The big thing with LED is it is directional, this can both be better and worse, depending on what is being lit, but likely with street lighting it will result in needing less watts per meter of road, but again be in the street or in the home this may mean more or less light fittings per meter, or adjusting height, 200 yards (183 metres) or less is required for 30 MPH limit, there is also a height limit under which it is considered as walk way lighting and does not mean automatic 30 MPH limit, not sure about lumen output, but these rules mean street lamps do not only need to light the area, but also comply with legal requirements.

    What I have been unable to find out, is when is a lamp not a lamp? If a local authority turns off street lighting, does that auto remove the speed limit? I am sure if the light fails then that will not immediately cause the speed limit to be cancelled, the posts are still there, but if they publicly announce the lights are being turned off, then that is like removing the posts.

    If there are 30 MPH signs it does not need street lighting as long as the signs are lit. But due to street lights being a legal speed limit unless signs to contrary, it is not simply a case of any lamp will do.
     
  9. SUNRAY

    SUNRAY

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    The fittings were replaced in our street several years ago now and instantly we were plunged into near darkness with a little pool of light under each standard. Thank heavens a number of us put Christmas lights up otherwise some of our elderly neighbours wouldn't be able to be out after 2pm.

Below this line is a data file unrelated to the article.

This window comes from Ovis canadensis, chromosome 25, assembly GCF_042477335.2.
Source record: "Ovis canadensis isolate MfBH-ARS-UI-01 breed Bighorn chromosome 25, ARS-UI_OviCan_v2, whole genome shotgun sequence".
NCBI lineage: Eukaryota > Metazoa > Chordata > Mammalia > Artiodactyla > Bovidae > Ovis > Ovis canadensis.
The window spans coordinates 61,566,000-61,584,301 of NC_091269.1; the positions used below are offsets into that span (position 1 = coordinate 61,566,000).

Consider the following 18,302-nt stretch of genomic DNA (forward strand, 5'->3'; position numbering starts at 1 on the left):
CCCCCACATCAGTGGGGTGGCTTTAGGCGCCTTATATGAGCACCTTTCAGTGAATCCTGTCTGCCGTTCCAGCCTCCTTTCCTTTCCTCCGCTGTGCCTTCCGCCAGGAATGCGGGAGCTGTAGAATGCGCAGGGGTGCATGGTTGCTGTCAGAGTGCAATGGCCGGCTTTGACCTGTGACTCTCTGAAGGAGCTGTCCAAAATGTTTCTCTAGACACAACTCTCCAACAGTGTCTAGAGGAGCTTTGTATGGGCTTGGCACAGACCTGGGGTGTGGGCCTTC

When I learnt to drive the legal minimum distance between lamps or 30 repeater signs was 176 yards, I knew of 2 drivers caught speeding where the lamps were way way more than 176 yards and successfully defended in court.
    Crazy thing is the limit on that stretch then changed to 40 and posts were installed in between every lamp to get the required number of signs in, it would have been chaeper to remove the lamps.

    I understand the rules have changed now
     
    Last edited: 14 Nov 2021
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  11. aptsys

    aptsys

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    It won't be anywhere near 200 lm/W, probably struggling to reach 100 lm/W since the LEDs rated for high efficiency are not achieving this with high flux LEDs being driven at the maximum output! If you look at the published data they get this number from the highest binned LED being driven at a couple of milliamps with the die maintained at 20 or 25°C.
     
  12. ericmark

    ericmark

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    I also thought 200 lm/W seemed to be a bit high.